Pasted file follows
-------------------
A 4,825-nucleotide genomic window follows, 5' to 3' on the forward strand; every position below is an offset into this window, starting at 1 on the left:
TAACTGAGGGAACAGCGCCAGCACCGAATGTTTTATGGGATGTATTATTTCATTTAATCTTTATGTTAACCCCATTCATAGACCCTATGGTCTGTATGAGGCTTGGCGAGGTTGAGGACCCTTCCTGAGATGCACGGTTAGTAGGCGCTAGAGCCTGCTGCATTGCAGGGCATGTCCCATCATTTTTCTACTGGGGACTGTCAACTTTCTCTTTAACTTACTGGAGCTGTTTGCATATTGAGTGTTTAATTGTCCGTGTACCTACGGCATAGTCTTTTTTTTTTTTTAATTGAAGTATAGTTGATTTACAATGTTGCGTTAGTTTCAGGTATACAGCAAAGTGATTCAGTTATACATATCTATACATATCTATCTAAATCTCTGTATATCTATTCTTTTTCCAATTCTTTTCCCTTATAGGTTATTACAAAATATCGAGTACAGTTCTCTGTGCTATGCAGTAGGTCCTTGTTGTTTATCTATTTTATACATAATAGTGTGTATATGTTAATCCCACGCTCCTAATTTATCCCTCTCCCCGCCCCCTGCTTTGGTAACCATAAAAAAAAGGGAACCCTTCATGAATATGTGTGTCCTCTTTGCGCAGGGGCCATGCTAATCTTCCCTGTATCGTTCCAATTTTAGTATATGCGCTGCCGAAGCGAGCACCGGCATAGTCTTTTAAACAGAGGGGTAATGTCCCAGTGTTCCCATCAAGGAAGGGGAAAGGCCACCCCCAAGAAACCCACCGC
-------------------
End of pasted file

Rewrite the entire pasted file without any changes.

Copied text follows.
A 4,825-nucleotide genomic window follows, 5' to 3' on the forward strand; every position below is an offset into this window, starting at 1 on the left:
TAACTGAGGGAACAGCGCCAGCACCGAATGTTTTATGGGATGTATTATTTCATTTAATCTTTATGTTAACCCCATTCATAGACCCTATGGTCTGTATGAGGCTTGGCGAGGTTGAGGACCCTTCCTGAGATGCACGGTTAGTAGGCGCTAGAGCCTGCTGCATTGCAGGGCATGTCCCATCATTTTTCTACTGGGGACTGTCAACTTTCTCTTTAACTTACTGGAGCTGTTTGCATATTGAGTGTTTAATTGTCCGTGTACCTACGGCATAGTCTTTTTTTTTTTTTAATTGAAGTATAGTTGATTTACAATGTTGCGTTAGTTTCAGGTATACAGCAAAGTGATTCAGTTATACATATCTATACATATCTATCTAAATCTCTGTATATCTATTCTTTTTCCAATTCTTTTCCCTTATAGGTTATTACAAAATATCGAGTACAGTTCTCTGTGCTATGCAGTAGGTCCTTGTTGTTTATCTATTTTATACATAATAGTGTGTATATGTTAATCCCACGCTCCTAATTTATCCCTCTCCCCGCCCCCTGCTTTGGTAACCATAAAAAAAAGGGAACCCTTCATGAATATGTGTGTCCTCTTTGCGCAGGGGCCATGCTAATCTTCCCTGTATCGTTCCAATTTTAGTATATGCGCTGCCGAAGCGAGCACCGGCATAGTCTTTTAAACAGAGGGGTAATGTCCCAGTGTTCCCATCAAGGAAGGGGAAAGGCCACCCCCAAGAAACCCACCGC